SELDA asserts that compensation to human rights violations victims like the martial law victims is a component of justice that is enshrined in the UN instruments as well as in the Philippine Constitution.  Thus, the victims’ demand for indemnification are just and the portion of the funds that Marcos stashed in Swiss banks and have been transferred by the Swiss government rightfully belong to them.

SELDA will be watching and will continue to press for the government to deliver on its promise. ###

Reference:
Marie Hilao-Enriquez, Chairperson, SELDA
09175616800

The irony of martial law victims’ fate

Passion For Reason 

By: 

I wrote many years back that, for the martial law torture victims, the “unkindest cut of all” is not in being forgotten but in being misunderstood. The other day, they suffered another legal setback, in yet another instance of foreign courts misunderstanding the role of the extraterritorial adjudication of human rights abuses.

The US court returned the case to us because it lay “within the province of Philippine national sovereignty.” Yet why did the victims turn to American courts in the first place? Because our local courts were loath to act on the victims’ desperate pleas.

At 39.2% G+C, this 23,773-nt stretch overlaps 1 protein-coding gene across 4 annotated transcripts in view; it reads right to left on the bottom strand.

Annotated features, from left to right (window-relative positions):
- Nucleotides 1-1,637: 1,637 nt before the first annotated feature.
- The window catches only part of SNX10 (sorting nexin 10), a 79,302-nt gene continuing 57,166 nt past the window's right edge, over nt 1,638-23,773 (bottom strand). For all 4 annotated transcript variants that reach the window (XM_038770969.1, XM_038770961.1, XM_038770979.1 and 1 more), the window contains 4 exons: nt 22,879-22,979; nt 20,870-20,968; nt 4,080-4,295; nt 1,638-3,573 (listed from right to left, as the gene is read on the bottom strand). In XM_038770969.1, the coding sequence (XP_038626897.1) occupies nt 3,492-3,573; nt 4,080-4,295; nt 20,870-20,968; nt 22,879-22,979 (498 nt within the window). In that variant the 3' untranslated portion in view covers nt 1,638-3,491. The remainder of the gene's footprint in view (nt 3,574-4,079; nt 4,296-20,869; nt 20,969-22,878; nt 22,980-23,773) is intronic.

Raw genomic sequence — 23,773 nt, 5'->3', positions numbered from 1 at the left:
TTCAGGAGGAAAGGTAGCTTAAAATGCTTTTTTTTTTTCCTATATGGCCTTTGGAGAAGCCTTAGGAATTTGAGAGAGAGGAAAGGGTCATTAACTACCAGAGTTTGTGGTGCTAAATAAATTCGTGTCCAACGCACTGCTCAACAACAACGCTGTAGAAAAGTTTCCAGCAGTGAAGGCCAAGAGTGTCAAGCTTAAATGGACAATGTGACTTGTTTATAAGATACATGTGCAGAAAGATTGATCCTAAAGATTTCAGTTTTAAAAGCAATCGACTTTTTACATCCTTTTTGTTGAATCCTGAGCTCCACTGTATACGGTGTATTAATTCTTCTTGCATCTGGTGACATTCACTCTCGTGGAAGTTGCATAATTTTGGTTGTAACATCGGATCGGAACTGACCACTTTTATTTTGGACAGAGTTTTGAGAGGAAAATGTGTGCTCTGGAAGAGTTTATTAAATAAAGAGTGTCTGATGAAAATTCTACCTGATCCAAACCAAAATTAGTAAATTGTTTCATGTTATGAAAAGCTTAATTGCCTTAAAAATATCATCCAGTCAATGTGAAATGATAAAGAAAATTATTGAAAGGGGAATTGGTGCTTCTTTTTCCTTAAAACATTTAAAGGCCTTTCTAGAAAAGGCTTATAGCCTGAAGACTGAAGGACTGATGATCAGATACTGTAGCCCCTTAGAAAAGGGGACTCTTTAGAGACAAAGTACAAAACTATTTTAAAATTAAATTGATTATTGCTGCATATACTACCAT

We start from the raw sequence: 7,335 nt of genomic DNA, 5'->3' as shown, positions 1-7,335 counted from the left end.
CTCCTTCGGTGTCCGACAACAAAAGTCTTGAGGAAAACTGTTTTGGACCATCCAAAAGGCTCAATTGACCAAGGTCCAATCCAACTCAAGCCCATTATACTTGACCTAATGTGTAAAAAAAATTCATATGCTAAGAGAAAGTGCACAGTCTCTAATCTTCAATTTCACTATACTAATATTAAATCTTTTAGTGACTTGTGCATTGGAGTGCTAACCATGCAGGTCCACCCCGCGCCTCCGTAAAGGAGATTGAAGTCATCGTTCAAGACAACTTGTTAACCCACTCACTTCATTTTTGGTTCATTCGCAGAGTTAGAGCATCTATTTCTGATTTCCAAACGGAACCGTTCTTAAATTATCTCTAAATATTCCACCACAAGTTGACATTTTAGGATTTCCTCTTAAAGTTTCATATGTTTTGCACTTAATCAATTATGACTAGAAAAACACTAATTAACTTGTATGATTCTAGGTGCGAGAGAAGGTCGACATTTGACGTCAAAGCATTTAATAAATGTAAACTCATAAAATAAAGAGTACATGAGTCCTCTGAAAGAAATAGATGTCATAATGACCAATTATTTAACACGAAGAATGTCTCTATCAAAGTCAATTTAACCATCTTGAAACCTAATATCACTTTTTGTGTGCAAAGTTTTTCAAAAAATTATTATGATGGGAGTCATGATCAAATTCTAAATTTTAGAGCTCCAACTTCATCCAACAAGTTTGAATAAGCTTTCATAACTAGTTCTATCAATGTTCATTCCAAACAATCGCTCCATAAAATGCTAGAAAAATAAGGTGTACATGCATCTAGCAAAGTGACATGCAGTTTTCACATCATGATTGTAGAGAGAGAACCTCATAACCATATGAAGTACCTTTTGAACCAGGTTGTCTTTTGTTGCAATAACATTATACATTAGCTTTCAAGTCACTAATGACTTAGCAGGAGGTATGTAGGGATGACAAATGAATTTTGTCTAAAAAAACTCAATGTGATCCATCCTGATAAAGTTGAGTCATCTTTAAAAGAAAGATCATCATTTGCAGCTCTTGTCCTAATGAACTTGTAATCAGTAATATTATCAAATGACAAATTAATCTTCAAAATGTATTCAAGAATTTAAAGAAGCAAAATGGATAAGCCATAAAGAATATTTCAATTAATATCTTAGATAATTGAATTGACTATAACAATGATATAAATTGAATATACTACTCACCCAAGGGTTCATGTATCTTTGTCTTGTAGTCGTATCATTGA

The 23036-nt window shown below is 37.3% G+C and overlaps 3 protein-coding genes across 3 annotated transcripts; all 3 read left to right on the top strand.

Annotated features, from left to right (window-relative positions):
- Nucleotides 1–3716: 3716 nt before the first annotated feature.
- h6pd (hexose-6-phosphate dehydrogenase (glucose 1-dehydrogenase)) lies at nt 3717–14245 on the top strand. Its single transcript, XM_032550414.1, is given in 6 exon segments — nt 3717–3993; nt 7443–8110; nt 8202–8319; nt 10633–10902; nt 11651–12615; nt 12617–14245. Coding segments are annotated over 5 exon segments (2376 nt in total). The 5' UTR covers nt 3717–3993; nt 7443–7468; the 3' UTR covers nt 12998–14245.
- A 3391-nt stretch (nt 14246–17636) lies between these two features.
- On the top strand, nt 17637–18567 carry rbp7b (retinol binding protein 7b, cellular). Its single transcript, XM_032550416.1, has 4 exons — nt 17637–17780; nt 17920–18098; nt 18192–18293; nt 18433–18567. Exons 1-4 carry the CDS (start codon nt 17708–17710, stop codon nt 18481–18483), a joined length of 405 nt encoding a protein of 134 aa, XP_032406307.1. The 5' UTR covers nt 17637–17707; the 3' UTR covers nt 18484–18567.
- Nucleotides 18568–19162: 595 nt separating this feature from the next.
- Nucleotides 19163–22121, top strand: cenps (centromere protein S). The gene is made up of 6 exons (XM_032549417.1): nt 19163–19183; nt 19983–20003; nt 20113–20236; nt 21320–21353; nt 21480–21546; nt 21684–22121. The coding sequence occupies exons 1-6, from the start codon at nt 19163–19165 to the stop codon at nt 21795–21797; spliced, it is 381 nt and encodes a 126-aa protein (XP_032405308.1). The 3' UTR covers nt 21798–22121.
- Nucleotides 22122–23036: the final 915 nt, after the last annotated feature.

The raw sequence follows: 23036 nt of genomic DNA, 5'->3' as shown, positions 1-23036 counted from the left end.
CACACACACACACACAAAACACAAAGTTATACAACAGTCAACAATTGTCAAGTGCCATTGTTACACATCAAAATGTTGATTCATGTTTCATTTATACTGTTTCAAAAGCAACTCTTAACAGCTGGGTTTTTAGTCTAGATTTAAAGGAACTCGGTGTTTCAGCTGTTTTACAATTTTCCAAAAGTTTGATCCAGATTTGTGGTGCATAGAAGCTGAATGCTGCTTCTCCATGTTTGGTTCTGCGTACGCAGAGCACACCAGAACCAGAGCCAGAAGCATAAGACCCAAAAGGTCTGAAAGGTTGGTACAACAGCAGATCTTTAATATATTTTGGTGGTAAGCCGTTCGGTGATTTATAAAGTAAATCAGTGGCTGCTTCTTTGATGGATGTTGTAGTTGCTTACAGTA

In 1995, the human rights victims won $2 billion in damages in a Honolulu court. In that case, 9,500 human rights victims filed suit against the Marcos estate, citing a leading 1980 American case, Filartiga v. Peña Irala, wherein US courts were allowed to try human rights violations committed abroad even when both the torturer and the victim were foreigners (or in legalese, without any jurisdictional link to the forum). To this day, that judgment is largely unenforced.

That is why the victims recently tried to collect some $35 million held in a US bank in the name of a dummy Panamanian corporation formed by the Marcoses in 1972 (the year martial law was proclaimed). However, they were opposed by the Philippine government, which claimed the sum for itself. Our own Sandiganbayan had earlier found that the moneys were ill-gotten wealth purloined by the Marcoses, and declared them forfeited in favor of the Philippine government.